“That’s a monarch caterpillar,” she says, indicating the tiny green-and-black worm as it nibbles on the edge of its leaf. “When it’s ready, it’ll form a chrysalis and turn into a monarch butterfly.”
John looks delighted at the notion. His eyebrows come up as if saying, “Go on.”
“Then the butterfly breaks free of the chrysalis and lets its wings fill out in the sun,” Ana says. “Once it’s strong enough, it’ll fly away. I think monarchs have quite a long migration before coming home and laying new eggs.”
John nods once. He looks back at the caterpillar, thoughtful.
“We could make a little enclosure and bring him inside,” Ana suggests. “He’d be safer with - “
She doesn’t finish the sentence, because John’s face moves from calm to panicked to angry within a breath. He glares at Ana, hands fisted and trembling.
“We’d release him once he emerged from the chrysalis,” she hurries to add.
John makes a short, slashing gesture. Ana blinks. She’s never seen him so adamant about anything.
“Alright,” she says. “We’ll leave him be.”
John nods again, this time firm, as if saying, “Good.”
Ana tells the other staff to avoid disturbing the caterpillar.
After his first excursion outside, John can’t seem to get enough of the garden. He returns every day to check on the caterpillar, but spends most of his time walking or sitting to watch the fountain. Ana holds their lessons outside when the weather is nice. John is a quick study, and soon he’s passing Ana notes with simple phrases. The first one he gives her just says thank you. The next one, a few days later, says water paint.
After a quick round of 20 Questions, Ana figures out what he means. She brings him a set of watercolors and other supplies, and then sits back and watches as John experiments. His motions, while hesitant at first, are purposeful, like a musician tuning their instrument. Watching him work, Ana is struck with the thought that either John has done this before, or he’s a very, very fast learner.
The first thing he paints once he seems sure of himself is the caterpillar on its leaf. Ana smiles at the illustration as it dries, and catches John smiling, too.
Painting becomes part of the routine. At first, John paints the things around him. His room. The dining hall. And many, many pictures of the garden. Ana brings him sticky tack so he can hang them on his walls.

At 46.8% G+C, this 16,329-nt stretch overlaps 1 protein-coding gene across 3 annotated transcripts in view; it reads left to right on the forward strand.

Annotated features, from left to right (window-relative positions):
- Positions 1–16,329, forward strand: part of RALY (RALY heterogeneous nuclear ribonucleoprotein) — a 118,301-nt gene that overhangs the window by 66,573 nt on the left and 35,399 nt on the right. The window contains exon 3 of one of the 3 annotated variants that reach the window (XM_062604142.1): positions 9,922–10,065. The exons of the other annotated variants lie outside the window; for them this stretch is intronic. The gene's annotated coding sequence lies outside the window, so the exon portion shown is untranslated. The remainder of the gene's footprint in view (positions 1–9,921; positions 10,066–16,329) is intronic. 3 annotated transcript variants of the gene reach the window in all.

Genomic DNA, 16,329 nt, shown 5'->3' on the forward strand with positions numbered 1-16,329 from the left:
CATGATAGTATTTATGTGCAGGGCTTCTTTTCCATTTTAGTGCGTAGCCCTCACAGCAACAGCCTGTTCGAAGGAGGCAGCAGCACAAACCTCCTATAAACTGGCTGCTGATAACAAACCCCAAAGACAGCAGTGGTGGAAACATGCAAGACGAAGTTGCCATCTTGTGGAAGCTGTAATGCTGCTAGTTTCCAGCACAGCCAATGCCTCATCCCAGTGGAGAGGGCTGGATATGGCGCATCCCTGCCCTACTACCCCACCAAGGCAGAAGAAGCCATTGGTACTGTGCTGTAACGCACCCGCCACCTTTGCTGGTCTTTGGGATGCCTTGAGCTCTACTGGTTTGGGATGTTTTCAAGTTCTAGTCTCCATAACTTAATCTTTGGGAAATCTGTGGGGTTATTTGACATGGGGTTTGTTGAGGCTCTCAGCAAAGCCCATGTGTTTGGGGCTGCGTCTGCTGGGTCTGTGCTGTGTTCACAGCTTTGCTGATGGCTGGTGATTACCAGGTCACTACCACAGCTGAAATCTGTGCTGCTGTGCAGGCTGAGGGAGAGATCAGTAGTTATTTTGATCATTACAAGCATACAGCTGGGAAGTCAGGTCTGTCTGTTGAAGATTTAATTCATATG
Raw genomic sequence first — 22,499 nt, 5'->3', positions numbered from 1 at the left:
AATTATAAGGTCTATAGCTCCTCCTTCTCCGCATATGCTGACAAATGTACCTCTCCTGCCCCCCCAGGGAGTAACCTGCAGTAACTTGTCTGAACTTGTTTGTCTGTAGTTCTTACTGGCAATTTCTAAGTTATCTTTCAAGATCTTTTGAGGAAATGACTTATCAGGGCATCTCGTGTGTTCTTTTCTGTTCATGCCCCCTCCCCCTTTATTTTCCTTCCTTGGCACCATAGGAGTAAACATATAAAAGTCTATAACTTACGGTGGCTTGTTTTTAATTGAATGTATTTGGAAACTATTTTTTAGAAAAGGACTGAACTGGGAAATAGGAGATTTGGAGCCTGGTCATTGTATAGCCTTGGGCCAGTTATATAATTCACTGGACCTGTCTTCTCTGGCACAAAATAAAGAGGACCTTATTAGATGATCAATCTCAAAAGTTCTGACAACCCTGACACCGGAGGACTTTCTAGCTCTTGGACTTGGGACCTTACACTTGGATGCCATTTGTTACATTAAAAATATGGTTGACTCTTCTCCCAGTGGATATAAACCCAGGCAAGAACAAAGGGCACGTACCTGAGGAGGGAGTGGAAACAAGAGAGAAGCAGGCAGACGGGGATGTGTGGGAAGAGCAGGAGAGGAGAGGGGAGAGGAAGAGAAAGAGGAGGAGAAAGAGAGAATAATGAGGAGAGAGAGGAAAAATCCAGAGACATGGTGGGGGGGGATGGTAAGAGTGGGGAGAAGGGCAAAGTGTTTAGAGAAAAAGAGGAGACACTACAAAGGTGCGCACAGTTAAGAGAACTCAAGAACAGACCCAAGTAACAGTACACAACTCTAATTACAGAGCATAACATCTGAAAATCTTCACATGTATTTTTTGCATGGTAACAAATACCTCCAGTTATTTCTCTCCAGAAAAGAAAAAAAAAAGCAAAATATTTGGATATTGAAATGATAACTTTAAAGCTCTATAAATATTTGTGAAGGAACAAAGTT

Then, one day Ana finds him with his head in his hands, a page of darkness on the desk in front of him. He ignores her questions about it.
And as the days go by, Ana sees more paintings like it. Dark things, done in greys and blacks. A figure curled up in an empty room. The shadow of a fist against the wall. Sometimes red creeps into the monochrome pictures.
John doesn’t hang these next to the others, but nor does he destroy or discard them. He lets them dry, then shuts them carefully away in the desk. When asked, he writes out, I know where they are now.
Ana doesn’t understand, not fully, but it seems like a healthy coping mechanism. Some days, he’ll take out the stack of paintings from the desk and flip through them, one by one, as if reading a solemn story. This is usually followed by a trip to the garden to see how the caterpillar is doing.
It’s growing fast, and there eventually comes a day when John tugs excitedly at Ana’s sleeve and shows her the chrysalis hanging from the leaf. It’s light green with a golden seam near the top. It’s all John paints for two days.
They’re walking in the garden a week later when Ana sees John go tense next to her. She follows his gaze to the stand of milkweed, where another resident is crouched down. When the man straightens, he’s holding something up to inspect it.
Ana realizes a split second after John does, and she’s too slow to stop him when he lunges forward.
His face is set in a silent snarl as he grabs the other resident’s wrist. Ana has never seen such harsh, rigid lines in his posture.
“John!” she cries, suddenly frightened of what he might do.
When he glances back at her, the other resident jerks free with a curse. He shoves John away and retreats inside, leaving a handful of bitter words in his wake.
John ignores the comments, already crouched down to recover the dropped chrysalis. He lifts it gently, so gently, all anger gone. His eyes come up to meet Ana’s, pleading.
“Bring it inside,” she says. “We’ll see what we can do.”